GENERAL INFORMATION ABOUT THE PHONOLOGICAL FEATURES OF ROMANIAN AND FRENCH
❖ French language has maximum twenty two consonants and sixteen vowels. French is notable for its uvular r, nasal vowels, and two processes affecting word-final sounds: liaison, a certain type of sandhi, wherein word-final consonants are not pronounced unless followed by a word beginning with a vowel; and elision, wherein a final vowel is elided before vowel initial words.
❖ There are 16 vowels in French, not all of which are used in every dialect: /a/, /ɑ/, /e/, /ɛ/, /ə/, /i/, /o/, /ɔ/, /y/, /u/, /œ/, /ø/, plus the nasalized vowels /ɑ̃/, /ɛ̃/, /ɔ̃/ and /œ̃/. In France, the vowels /ɑ/ and /œ̃/ ...view middle of the document...
g. fort) or reduced to zero in some word-final positions. For other speakers, a uvular trill is also common, and an apical trill [r] occurs in some dialects.
❖ The phoneme inventory of Romanian consists of seven vowels, two or four semivowels, and twenty consonants. In addition, as with all languages, other phonemes can occur occasionally in interjections or recent borrowings.
❖ Romanian has nine vowels; the more "exotic" ones are /ɨ/, /ə/ (also in stressed positions), and the diphthongs /e̯a/ and /o̯a/. Additionally, /ø/ and /y/ may appear in some borrowed words. There are also a large number of glide-vowel sequences which are, strictly speaking, not diphthongs. twenty-two consonants. The two approximants /j/ and /w/ can appear before or after any vowel, creating.
❖ While most of these vowels are relatively straightforward and similar or identical to those in many other languages, the close central unrounded vowel /ɨ/ is uncommon as a phoneme and especially uncommon amongst Indo-European languages.
❖ In final positions after consonants, a short /i/ can be deleted, surfacing only as the palatalization of the preceding consonant (e.g. [mʲ]). Similarly, a deleted /u/ may prompt labialization of a preceding consonant, though this has ceased to carry any morphological meaning.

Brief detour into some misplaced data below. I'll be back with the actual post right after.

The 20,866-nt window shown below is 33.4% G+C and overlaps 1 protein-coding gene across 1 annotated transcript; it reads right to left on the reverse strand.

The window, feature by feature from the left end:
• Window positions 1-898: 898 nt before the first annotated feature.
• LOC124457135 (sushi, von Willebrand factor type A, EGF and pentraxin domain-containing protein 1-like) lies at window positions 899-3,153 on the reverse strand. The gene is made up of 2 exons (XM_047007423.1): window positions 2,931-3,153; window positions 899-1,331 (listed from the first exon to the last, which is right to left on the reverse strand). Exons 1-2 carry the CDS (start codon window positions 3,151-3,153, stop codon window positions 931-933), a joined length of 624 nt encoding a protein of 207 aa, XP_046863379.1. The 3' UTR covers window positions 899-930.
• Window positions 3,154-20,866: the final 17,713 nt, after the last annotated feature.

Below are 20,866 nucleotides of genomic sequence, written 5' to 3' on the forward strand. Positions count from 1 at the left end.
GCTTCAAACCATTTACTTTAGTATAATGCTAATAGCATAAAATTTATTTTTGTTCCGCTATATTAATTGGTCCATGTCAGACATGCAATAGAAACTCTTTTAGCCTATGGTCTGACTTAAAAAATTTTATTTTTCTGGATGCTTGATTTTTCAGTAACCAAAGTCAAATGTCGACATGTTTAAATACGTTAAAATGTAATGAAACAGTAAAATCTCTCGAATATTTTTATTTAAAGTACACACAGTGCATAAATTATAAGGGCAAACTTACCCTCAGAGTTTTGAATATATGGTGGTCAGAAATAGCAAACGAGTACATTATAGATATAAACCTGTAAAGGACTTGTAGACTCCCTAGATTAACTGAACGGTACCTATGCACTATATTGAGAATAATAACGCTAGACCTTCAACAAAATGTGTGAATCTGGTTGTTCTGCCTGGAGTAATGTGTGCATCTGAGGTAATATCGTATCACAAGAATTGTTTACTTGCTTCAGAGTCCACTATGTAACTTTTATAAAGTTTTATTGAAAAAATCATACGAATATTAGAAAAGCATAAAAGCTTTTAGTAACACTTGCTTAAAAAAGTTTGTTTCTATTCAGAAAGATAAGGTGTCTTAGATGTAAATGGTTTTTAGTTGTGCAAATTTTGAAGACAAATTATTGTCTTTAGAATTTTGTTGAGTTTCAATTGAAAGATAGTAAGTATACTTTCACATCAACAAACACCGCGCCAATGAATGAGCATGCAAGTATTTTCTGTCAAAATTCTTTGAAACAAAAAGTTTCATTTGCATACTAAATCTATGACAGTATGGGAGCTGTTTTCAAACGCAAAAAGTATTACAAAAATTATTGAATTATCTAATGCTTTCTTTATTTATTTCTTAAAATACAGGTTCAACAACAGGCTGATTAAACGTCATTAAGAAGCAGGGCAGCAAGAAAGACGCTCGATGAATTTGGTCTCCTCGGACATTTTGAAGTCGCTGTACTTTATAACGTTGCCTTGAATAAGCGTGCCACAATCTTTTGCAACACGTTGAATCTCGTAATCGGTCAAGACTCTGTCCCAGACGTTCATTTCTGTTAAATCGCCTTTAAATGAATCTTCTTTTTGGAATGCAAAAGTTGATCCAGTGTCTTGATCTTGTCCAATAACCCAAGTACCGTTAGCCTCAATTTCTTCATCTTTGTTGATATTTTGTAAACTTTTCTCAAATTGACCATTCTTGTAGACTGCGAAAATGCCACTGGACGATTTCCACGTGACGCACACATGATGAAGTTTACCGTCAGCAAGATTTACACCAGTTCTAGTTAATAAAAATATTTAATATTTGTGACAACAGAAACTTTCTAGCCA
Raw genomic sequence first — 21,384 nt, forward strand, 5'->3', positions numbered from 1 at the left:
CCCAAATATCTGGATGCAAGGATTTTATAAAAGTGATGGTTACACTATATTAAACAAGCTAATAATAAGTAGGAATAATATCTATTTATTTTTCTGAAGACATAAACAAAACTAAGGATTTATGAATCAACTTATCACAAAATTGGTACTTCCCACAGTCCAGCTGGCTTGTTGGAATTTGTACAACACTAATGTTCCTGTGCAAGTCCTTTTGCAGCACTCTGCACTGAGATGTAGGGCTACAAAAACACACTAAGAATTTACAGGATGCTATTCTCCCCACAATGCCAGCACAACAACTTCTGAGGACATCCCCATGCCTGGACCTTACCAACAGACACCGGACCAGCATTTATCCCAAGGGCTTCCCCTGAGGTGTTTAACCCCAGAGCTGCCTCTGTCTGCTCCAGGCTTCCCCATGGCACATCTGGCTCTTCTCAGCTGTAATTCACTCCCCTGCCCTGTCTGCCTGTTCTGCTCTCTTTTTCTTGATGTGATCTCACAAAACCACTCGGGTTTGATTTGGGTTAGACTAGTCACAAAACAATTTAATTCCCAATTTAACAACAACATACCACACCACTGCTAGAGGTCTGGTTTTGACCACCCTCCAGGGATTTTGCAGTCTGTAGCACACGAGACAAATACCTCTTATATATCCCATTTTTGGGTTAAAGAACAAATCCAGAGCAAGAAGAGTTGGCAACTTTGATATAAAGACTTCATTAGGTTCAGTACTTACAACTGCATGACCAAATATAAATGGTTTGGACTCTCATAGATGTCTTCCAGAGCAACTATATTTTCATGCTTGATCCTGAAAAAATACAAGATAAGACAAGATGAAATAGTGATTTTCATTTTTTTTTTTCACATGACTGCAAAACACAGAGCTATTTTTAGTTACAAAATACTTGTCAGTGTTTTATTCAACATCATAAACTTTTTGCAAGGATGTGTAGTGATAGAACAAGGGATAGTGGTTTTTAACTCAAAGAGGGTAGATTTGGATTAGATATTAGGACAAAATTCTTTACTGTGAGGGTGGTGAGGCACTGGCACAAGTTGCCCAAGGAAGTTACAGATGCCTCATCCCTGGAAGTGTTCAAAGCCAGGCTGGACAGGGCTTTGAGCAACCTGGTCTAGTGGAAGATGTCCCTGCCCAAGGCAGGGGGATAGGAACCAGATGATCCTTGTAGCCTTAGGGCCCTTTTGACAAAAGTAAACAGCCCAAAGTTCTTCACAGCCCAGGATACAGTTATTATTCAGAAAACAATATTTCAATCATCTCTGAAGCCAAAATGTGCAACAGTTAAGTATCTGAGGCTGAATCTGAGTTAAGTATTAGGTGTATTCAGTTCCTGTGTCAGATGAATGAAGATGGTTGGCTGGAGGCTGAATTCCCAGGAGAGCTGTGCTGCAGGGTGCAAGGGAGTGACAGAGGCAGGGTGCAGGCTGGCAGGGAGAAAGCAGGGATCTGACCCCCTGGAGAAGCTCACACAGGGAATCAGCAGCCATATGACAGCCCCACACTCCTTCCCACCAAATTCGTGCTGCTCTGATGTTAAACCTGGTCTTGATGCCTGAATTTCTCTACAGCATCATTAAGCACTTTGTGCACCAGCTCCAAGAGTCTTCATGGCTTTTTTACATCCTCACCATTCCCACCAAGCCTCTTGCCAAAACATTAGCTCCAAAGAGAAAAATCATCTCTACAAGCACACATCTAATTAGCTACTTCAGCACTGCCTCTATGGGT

❖ h is not silent like in French, but represents the phoneme /h/, except in the digraphs ch /k/ and gh /g/.
❖ j represents /ʒ/, as in French.
❖ There are two letters with in Romanian a comma below, Ș and Ț, which represent the sounds /ʃ/ and /t͡s/. However, the allographs with a cedilla instead of a comma, Ş and Ţ, became widespread when pre-Unicode and early Unicode character sets did not include the standard form.
❖ In Romanian ă represents the schwa, /ə/.
❖ The letter e generally represents the mid front unrounded vowel [e], somewhat like in the English word set. However, the letter e is pronounced as ie [je] when it is the first letter of any form of the verb a fi "to be", or of a personal pronoun, for instance este /jeste/ "is" and el /jel/ “he”.This addition of the semivowel /j/ does not occur in more recent loans and their derivatives, such as eră "era", electric "electric" etc. Some words (such as iepure "hare", formerly spelled epure) are now written with the initial i to indicate the semivowel.
Vowel Chart Of Romanian
|Vowel |Description |Examples |
|/a/ |Open central unrounded |apă /ˈa.pə/ water |
|/e/ |Mid front unrounded |erou /eˈrow/ hero |
|/i/ |Close front unrounded |insulă /ˈin.su.lə/ island |
|/o/ |Mid back rounded |copil /koˈpil/ child |
|/u/ |Close back rounded |simplu /ˈsim.plu/ simple |
|/ə/ |Mid central unrounded |păros /pəˈros/ hairy |...